NOW WHERE WAS THAT MOVIE?

   Makers of HDD/DVD recorders and PCs continue to compete over how many hours of recorded video can be stored on their products. But while these devices may be able to store hundreds of hours of TV programs and movies, it can sometimes be hard for viewers to find what they want to watch. In response to feedback from users, NEC has developed what it claims is an unprecedented system that makes searching for specific content much easier and faster.Searching from a Vast Library
NEC calls this breakthrough “topic division technology.” Voice patterns from the audiovisual data of a program are analyzed, and all of the data related to a specific search term can be called up regardless of whether the data in question is related to politics, entertainment, or sports.

For example, when searching for Major League Baseball player Suzuki Ichiro, the technology uses keywords like “baseball,” “United States,” and “outfielder” to locate and play video footage of Ichiro. It can also pull up a specific story from a news broadcast for the viewer.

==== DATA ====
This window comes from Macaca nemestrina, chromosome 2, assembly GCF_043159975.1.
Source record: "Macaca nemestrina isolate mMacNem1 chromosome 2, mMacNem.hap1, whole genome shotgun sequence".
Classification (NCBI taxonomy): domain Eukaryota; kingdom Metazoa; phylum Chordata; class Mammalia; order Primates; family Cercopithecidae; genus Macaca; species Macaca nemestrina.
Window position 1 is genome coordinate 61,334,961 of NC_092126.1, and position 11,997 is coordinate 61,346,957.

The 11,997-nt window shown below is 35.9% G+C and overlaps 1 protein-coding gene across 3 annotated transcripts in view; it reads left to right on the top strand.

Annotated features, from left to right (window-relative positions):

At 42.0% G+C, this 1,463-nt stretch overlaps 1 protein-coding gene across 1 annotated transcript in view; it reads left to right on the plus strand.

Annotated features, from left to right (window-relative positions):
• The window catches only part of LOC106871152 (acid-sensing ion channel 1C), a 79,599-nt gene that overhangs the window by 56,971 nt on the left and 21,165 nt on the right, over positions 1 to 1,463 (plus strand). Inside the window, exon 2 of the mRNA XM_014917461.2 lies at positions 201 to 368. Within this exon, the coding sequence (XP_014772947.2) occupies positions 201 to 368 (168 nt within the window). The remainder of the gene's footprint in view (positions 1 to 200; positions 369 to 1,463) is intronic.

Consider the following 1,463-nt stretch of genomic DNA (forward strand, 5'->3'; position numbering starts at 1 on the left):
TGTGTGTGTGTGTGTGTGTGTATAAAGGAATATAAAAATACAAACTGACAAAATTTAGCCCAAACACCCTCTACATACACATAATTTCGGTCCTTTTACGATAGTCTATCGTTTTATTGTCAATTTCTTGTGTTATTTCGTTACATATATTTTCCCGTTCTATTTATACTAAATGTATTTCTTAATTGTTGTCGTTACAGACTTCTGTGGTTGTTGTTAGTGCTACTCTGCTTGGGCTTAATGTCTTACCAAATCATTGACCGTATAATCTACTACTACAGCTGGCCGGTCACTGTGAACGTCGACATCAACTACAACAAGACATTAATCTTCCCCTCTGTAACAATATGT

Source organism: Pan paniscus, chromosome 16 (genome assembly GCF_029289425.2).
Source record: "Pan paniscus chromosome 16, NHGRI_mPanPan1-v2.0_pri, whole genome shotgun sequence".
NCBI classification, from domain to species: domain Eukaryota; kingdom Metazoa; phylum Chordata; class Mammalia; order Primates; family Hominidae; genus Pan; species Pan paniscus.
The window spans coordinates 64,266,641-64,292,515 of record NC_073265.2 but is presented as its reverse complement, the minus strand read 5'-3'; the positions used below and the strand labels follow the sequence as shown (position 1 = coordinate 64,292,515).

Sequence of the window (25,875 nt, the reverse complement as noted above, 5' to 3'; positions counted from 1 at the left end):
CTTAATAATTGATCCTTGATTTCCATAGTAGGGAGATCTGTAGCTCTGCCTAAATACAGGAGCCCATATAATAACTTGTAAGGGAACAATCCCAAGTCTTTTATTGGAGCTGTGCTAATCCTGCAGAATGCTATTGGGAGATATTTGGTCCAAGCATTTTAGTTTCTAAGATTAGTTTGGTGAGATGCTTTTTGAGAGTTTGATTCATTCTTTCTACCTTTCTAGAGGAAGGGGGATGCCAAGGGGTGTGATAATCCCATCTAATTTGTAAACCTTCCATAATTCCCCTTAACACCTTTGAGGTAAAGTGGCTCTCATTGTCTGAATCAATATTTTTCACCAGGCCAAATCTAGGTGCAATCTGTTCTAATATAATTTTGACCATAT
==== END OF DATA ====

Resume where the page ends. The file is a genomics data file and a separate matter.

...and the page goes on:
Overcoming Difficulties
Present technology for searching audiovisual content relies on keywords that can be found in the electronic programming guide or in the content itself in the form of subtitles. But in addition to the expense of generating this data, the search itself is simplistic, making it hard to access content in a disaggregated way.

According to NEC, these problems have been overcome with the development of topic division technology. Now that the massive amounts of audiovisual content coming over digital broadcast networks and the Internet can be searched, accessed, and viewed according to subject matter, both suppliers and consumers of content will be able to access and interact with it more efficiently. The company is looking to commercialize this technology in 2008 and also wants to use it in home computers in the future.

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